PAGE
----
The Jewish worshipers who were “cut to the heart” as Peter preached did not need to be persuaded that God deals with individuals and families covenantally. They were already convinced by the Scriptures and by their experience as God’s covenant people that God deals with his people in this way. Peter simply re-assured them that God is faithful and his promise was still in effect for them and their children according to covenant grace. In his book Children of the Promise Robert R. Booth makes a keen observation:
The fact that Peter addressed heads of households in this sermon at the inauguration of the new covenant demonstrates that first-century Jews, like their Old Testament predecessors, thought and functioned in terms of households. Individualism would have to wait until the time of the Renaissance.
Peter’s inaugural sermon on the day of Pentecost was instrumental in establishing the practice of covenant household baptism in the early church. One reason so many were baptized on that day is because both individual believers and the members of their households were baptized into Christ—whether male or female, adult or child.
Clearly, according to the Book of Acts, the apostles of Christ preached the gospel and practiced covenant household baptism. On the one hand, the apostles and ministers baptized individual converts like the Simon the Magician (Acts 8) and the Ethiopian Eunuch (Acts 8). On the other hand, they also baptized whole households like the household of Cornelius (Acts 10:44-45; 11:17), the household of Lydia (Acts 16:15), the household of the Jailer (Acts 16:31-32), the household of Crispus (Acts 18:8), and the household of Stephanas (1 Cor 1:16).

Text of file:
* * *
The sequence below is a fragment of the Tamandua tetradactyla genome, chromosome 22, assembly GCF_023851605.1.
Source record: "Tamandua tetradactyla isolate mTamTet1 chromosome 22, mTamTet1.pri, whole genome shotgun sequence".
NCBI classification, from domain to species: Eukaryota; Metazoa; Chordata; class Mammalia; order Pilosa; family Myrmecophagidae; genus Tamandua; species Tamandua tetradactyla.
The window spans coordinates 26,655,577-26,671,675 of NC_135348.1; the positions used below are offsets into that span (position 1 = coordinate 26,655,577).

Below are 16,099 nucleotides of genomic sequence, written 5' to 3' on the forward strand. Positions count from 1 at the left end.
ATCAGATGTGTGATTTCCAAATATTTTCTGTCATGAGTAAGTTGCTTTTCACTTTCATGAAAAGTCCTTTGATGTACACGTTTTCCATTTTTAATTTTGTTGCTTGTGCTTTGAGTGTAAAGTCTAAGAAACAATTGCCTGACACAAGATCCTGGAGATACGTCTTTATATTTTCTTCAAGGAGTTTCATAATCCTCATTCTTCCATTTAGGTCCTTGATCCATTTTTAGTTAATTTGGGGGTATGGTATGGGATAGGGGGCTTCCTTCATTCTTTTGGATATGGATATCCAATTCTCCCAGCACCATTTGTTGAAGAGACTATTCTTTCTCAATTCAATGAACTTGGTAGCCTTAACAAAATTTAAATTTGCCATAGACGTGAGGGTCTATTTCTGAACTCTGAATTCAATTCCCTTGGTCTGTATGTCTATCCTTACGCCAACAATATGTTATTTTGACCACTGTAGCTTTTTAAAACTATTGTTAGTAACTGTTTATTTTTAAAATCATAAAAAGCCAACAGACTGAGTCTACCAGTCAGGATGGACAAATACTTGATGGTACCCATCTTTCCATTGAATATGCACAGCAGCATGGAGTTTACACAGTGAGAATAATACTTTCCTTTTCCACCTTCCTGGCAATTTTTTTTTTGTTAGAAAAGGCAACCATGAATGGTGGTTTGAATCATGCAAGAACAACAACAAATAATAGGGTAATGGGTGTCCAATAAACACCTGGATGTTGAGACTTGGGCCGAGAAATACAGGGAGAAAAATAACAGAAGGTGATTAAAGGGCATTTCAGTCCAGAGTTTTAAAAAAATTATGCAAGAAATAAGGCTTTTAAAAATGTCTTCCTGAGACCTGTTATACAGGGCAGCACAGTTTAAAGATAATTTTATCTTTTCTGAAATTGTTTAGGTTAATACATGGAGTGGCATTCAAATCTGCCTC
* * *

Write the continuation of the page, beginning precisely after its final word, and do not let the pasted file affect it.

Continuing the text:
Covenant household baptism was not an apostolic innovation; it was simply an application of the principle of covenant household formula already set forth in the Old Testament. Joachim Jeremias argues that covenant household baptismal formula was an adoption of Old Testament religious language and “that Paul and Luke could under no circumstances have applied the oikos [ = covenant household ] formula if they had wished to say that only adults had been baptized.”